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Brammer v. Northrop


February 23, 2010


The opinion of the court was delivered by: Charles J. Siragusa United States District Judge



This is an action pursuant to 42 U.S.C. § 1983, in which Plaintiff, a Prison inmate in the custody of the New York State Department of Correctional Services ("DOCS"), alleges that Jill Northrop ("Defendant"), a Nurse Practitioner at Southport Correctional Facility ("Southport"), violated his Eighth Amendment rights by failing to diagnose or treat him for "shy bladder syndrome." Now before the Court is Defendant's motion for judgment on the pleadings [#13]. The application is granted.


Plaintiff has "shy bladder syndrome," which he describes as "the inability to urinate while someone is near or when someone is watching." (Amended Complaint [#4]). Plaintiff indicates that he wrote to Defendant about this condition, and she responded that she "never heard of shy bladder syndrome." (Id.). Plaintiff alleges that Defendant "failed to perform an examination as to why [he] cannot urinate while others are near and/or watching [him]." (Id.). Plaintiff alleges that if Defendant believed that the problem was psychological in nature, then she should have referred him for mental health counseling. (Id.).*fn1 As a result of his inability to urinate on demand at Southport, Plaintiff apparently was charged and convicted of refusing urinalysis and disobeying a direct order, and received a one-year disciplinary sentence in the Special Housing Unit ("SHU"). (Id.).

Plaintiff indicates that his shy bladder problem has plagued him throughout his incarceration with DOCS. In that regard, he alleges that his procedural due process rights have been violated "at numerous disciplinary hearings," since, as a result of his medical condition, he has been forced to plead guilty to "charges of urinalysis refusal and disobeying a direct order." (Complaint [#1] at 12). Plaintiff states that he has spent approximately ten years in SHU due to the shy bladder problem. (Amended Complaint [#4] at 6; see also, Response [#19] at 10: "[G]rievant has sixteen years of Special Housing Unit time due mostly to urinalysis misbehavior reports." (emphasis added)). Plaintiff attempted to sue other medical providers besides Northrop in this action, but those claims were dismissed as time-barred. (Decision and Order [#5]).

Subsequently, Defendant filed the subject motion for judgment on the pleadings [#13]. Defendant construes the Amended Complaint as asserting three claims: 1) Eighth Amendment deliberate indifference to a serious medical need; 2) Fourteenth Amendment procedural due process; and 3) Fourteenth Amendment substantive due process. Defendant maintains that the Amended Complaint fails to state an actionable claim under any of those theories of recovery. In response, Plaintiff states that Defendant was not "thorough" in reviewing his medical file. (Pl. Response [#19] at 2). Plaintiff has also submitted various documentation concerning his efforts to notify DOCS of his condition over the years, as well as medical literature indicating that shy bladder syndrome, or Paruresis, is a social phobia that is recognized by the medical community.


When "deciding a Rule 12(c) motion, we apply the same standard as that applicable to a motion under Rule 12(b)(6)." Burnette v. Carothers , 192 F.3d 52, 56 (1999), cert. denied , 531 U.S. 1052 (2000). In ruling upon a motion to dismiss made pursuant to FRCP 12(b)(6), the Court must construe the complaint liberally, accepting all factual allegations in the complaint as true, and drawing all reasonable inferences in the plaintiff's favor. Although the pleading standard is a liberal one, bald assertions and conclusions of law will not suffice. To survive dismissal, the plaintiff must provide the grounds upon which her claim rests through factual allegations sufficient to raise a right to relief above the speculative level.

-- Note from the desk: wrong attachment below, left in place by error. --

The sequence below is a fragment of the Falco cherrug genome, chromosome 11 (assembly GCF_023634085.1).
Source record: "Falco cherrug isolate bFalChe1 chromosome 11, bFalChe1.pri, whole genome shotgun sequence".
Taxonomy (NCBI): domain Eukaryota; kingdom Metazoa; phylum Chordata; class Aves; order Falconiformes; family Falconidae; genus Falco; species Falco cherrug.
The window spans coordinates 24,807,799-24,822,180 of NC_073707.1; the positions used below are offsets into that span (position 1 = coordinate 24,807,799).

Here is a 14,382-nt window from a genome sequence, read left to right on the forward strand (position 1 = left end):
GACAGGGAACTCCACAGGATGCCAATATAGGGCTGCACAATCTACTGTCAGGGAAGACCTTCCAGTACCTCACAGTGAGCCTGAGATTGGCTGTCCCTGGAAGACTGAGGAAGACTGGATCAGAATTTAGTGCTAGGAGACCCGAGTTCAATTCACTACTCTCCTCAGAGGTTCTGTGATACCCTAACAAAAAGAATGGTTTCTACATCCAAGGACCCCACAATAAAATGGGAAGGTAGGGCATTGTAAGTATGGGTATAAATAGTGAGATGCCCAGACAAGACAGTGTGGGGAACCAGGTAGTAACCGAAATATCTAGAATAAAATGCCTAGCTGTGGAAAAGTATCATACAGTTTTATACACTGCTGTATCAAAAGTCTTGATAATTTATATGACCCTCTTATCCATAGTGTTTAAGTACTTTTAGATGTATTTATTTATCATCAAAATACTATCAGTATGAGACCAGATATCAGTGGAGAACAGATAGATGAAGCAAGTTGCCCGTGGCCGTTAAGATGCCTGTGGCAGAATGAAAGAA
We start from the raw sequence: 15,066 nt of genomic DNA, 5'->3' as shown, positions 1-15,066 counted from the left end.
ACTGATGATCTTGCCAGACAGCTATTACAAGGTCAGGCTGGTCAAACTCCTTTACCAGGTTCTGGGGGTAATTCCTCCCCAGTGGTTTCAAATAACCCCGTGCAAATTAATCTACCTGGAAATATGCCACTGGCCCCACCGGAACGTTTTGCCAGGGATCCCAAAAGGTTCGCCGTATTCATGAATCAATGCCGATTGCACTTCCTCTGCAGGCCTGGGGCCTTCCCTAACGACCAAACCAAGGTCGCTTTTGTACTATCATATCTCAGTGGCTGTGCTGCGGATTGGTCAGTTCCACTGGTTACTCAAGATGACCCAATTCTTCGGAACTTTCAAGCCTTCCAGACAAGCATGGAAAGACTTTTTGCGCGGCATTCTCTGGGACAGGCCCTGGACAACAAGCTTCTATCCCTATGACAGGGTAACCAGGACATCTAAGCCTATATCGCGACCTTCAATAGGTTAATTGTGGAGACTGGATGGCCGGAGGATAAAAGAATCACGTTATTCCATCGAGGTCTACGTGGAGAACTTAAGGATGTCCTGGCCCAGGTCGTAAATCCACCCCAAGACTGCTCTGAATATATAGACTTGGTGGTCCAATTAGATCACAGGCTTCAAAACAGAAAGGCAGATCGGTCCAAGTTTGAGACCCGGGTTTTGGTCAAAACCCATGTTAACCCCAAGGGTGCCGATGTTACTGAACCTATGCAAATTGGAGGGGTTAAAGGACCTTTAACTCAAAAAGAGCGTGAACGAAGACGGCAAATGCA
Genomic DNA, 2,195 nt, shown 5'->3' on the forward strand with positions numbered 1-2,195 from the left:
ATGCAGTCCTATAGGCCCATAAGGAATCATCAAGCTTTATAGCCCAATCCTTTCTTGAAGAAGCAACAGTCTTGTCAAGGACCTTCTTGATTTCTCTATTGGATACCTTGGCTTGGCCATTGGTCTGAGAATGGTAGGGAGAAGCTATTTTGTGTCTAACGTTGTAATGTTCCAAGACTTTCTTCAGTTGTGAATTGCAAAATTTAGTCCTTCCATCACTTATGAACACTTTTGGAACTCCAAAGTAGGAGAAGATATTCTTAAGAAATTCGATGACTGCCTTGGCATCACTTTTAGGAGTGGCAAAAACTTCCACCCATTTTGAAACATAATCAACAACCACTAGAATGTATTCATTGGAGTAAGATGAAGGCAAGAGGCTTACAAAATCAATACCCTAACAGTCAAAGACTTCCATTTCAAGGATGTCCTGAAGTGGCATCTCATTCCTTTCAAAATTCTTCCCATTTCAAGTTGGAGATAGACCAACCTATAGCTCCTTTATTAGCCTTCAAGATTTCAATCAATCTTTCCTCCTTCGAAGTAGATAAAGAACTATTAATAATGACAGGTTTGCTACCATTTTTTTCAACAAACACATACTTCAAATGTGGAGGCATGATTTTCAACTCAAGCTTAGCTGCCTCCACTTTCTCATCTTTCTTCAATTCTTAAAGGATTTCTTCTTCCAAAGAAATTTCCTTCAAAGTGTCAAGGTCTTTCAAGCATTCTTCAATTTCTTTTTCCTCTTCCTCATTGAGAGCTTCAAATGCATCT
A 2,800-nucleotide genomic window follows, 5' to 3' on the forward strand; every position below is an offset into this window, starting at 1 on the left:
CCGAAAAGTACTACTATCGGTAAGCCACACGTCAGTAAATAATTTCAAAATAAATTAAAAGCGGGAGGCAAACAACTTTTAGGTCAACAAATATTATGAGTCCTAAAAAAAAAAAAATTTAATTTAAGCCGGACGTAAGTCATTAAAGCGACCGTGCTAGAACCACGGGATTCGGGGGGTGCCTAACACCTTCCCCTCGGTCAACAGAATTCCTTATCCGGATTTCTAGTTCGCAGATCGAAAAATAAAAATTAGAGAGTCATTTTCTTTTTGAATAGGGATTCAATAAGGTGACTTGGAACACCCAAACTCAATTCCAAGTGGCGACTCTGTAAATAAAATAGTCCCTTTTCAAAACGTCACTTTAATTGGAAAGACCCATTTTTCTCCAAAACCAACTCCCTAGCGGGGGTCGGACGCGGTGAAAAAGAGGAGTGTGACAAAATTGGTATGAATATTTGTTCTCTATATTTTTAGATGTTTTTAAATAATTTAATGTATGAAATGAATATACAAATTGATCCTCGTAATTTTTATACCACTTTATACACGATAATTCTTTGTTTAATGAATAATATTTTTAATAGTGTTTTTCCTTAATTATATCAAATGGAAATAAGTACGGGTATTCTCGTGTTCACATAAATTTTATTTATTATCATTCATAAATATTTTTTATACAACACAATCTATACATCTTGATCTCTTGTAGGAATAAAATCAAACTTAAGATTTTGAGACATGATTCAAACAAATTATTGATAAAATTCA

Reddington v. Staten Island Univ. Hosp., 511 F.3d 126, 131 (2d Cir. 2007) (citations and internal quotation marks omitted). In that regard, a complaint must contain "a short and plain statement of the grounds for the court's jurisdiction," as well as "a short and plain statement of the claim, showing that the pleader is entitled to relief." FRCP 8(a).

Moreover, since Plaintiff is proceeding pro se, the Court is required to construe his submissions liberally, "to raise the strongest arguments that they suggest." Burgos v. Hopkins, 14 F.3d 787, 790 (2d Cir.1994).

Plaintiff is suing pursuant to 42 U.S.C. § 1983, and the legal principles applicable to such claims are well settled:

In order to establish individual liability under § 1983, a plaintiff must show (a) that the defendant is a "person" acting "under the color of state law," and (b) that the defendant caused the plaintiff to be deprived of a federal right. See, e.g., Monroe v. Pape, 365 U.S. 167, 81 S.Ct. 473, 5 L.Ed.2d 492 (1961). Additionally, "[i]n this Circuit personal involvement of defendants in alleged constitutional deprivations is a prerequisite to an award of damages under § 1983." McKinnon v. Patterson, 568 F.2d 930, 934 (2d Cir.1977).


An individual cannot be held liable for damages under § 1983 "merely because he held a high position of authority," but can be held liable if he was personally involved in the alleged deprivation. See Black v. Coughlin, 76 F.3d 72, 74 (2d Cir.1996). Personal involvement can be shown by: evidence that:

(1) the defendant participated directly in the alleged constitutional violation, (2) the defendant, after being informed of the violation through a report or appeal, failed to remedy the wrong, (3) the defendant created a policy or custom under which unconstitutional practices occurred, or allowed the continuance of such a policy or custom, (4) the defendant was grossly negligent in supervising subordinates who committed the wrongful acts, or (5) the defendant exhibited deliberate indifference ... by failing to act on information indicating that unconstitutional acts were occurring. See Colon v. Coughlin, 58 F.3d 865, 873 (2d Cir.1995).